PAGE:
Why the Bulls should split up Kris Dunn and Zach LaVine


The inevitable for Kris Dunn could actually wind up being what saves him.

If you’ve read, heard or seen anything from the Bulls offseason, you’re aware that the Bulls have seen enough to end the experiment on Kris Dunn as the long-term starter. He may begin 2019 there, especially if the Bulls draft a point guard at No. 7, but he’d only be keeping the seat warm for his eventual replacement.

It seems inevitable that Dunn will move a bench role this upcoming season. It’s a sobering reality for a player just four years removed from being the fifth overall pick now playing on a 22-win team, but a reality nonetheless.

But what if it’s the best move for Dunn? What if there were a set of statistics and splits that showed Dunn may wind up being much more valuable in a reserve role than one in the starting lineup?

We’re glad you asked.

Dunn played 46 games last season, dealing with myriad injuries for a second straight season. That makes for a small-ish sample size, but stick with us.

In 36 of those games, Zach LaVine was also active, meaning Dunn appeared in 10 games with LaVine out.

We split up Dunn’s numbers in those 36 and 10 games, looking at his shooting, scoring, passing, drives and touches. Here were the results, with analysis below:

You’d think that in games that LaVine sat that Dunn would have taken on a larger role, but that wasn’t really the case. Consider Dunn averaged less than 2 additional touches per game while playing just an extra minute. That’s essentially a wash, and despite LaVine – the team’s leading scorer – being sidelined, Dunn actually averaged more assists (1.2 per game) on four fewer passes per game.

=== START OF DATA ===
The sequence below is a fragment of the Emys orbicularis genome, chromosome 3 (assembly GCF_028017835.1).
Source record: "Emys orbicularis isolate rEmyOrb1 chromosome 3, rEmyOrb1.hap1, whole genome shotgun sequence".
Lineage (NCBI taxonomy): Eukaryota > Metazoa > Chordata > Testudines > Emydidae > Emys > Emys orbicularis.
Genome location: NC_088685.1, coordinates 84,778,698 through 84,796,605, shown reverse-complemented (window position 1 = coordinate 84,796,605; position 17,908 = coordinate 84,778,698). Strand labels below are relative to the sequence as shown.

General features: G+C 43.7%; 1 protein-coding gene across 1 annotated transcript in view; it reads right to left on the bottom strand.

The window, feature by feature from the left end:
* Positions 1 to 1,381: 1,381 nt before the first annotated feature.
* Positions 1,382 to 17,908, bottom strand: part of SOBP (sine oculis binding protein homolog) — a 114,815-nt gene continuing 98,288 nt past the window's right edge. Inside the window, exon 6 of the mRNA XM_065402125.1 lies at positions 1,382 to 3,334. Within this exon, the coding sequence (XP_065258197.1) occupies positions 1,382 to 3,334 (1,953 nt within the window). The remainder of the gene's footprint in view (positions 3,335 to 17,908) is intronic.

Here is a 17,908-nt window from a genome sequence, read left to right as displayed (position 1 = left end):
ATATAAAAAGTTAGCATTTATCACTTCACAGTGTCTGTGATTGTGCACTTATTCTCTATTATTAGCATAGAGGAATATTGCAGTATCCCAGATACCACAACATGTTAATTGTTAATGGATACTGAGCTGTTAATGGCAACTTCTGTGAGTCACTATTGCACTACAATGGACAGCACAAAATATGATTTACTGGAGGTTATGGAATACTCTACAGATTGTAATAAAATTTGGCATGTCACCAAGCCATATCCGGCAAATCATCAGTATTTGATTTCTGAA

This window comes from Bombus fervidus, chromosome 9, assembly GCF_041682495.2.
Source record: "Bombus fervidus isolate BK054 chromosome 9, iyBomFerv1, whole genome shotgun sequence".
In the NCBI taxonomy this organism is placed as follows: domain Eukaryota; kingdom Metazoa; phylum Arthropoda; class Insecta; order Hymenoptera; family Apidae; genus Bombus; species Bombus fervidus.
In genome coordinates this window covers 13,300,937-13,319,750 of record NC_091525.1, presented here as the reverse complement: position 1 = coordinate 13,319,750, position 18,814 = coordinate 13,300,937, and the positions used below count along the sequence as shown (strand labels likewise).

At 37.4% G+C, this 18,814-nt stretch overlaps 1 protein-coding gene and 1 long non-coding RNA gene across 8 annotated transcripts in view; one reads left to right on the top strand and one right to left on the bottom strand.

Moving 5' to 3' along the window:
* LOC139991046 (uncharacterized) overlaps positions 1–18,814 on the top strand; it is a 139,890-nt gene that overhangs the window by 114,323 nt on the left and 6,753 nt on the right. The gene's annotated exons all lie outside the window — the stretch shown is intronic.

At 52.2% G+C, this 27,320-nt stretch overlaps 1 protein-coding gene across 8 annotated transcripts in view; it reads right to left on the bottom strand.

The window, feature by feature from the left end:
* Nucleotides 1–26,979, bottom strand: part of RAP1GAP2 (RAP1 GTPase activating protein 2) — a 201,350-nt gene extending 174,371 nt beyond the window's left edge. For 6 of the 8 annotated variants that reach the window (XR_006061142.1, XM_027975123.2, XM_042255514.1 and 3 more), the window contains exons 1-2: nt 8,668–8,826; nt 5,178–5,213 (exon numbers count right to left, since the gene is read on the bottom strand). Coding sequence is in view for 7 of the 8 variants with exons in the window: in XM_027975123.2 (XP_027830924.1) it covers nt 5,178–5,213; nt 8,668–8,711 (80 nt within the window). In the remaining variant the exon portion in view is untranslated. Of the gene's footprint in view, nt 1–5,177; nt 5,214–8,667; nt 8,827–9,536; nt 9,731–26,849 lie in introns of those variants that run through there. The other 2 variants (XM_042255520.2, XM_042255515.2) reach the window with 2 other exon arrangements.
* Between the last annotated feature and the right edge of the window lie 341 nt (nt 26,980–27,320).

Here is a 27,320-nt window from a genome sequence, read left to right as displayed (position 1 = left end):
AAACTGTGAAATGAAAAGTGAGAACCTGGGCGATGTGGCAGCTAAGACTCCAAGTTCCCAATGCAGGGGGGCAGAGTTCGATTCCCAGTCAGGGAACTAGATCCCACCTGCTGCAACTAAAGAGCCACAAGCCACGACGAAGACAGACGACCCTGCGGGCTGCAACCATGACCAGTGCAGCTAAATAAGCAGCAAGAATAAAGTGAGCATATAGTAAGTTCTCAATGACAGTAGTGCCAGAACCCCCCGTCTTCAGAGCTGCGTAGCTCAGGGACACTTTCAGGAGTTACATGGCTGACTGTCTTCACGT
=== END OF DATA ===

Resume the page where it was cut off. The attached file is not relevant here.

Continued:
Fewer passes on the same amount of touches, of course, meant more shot attempts. Dunn averaged four more shots per game with LaVine out and shot considerably better – seven whole percentage points. This came, in large part, because he was more aggressive, averaging 14.6 drives per game (to put that in perspective, Luka Doncic averaged 14.7 drives per game this past season).

Those drives meant better looks and passes and, most importantly, more free throws. Dunn averaged 2.3 free throw attempts in the 10 games LaVine missed. That's not a promising number in most cases, but consider that in the 36 games the two played together, Dunn averaged just 1.2 attempts. Put another way, 33% (23) of Dunn’s total free throw attempts (69) came in just 21% of his games, and they happened to be the ones LaVine sat out (much more on Dunn and FTs later).

Of Dunn’s seven best Game Scores in 2018-19, per Basketball-Reference, five came in games that LaVine did not play.

But what about the minutes when both players were active and LaVine was simply resting? Glad you asked again.

In the 36 games that both Dunn and LaVine were active, Dunn played 1,079 minutes. A whopping 909 of those came with LaVine also in the game (84.2%). Dunn played just 170 minutes with LaVine resting, or 4.7 minutes per game.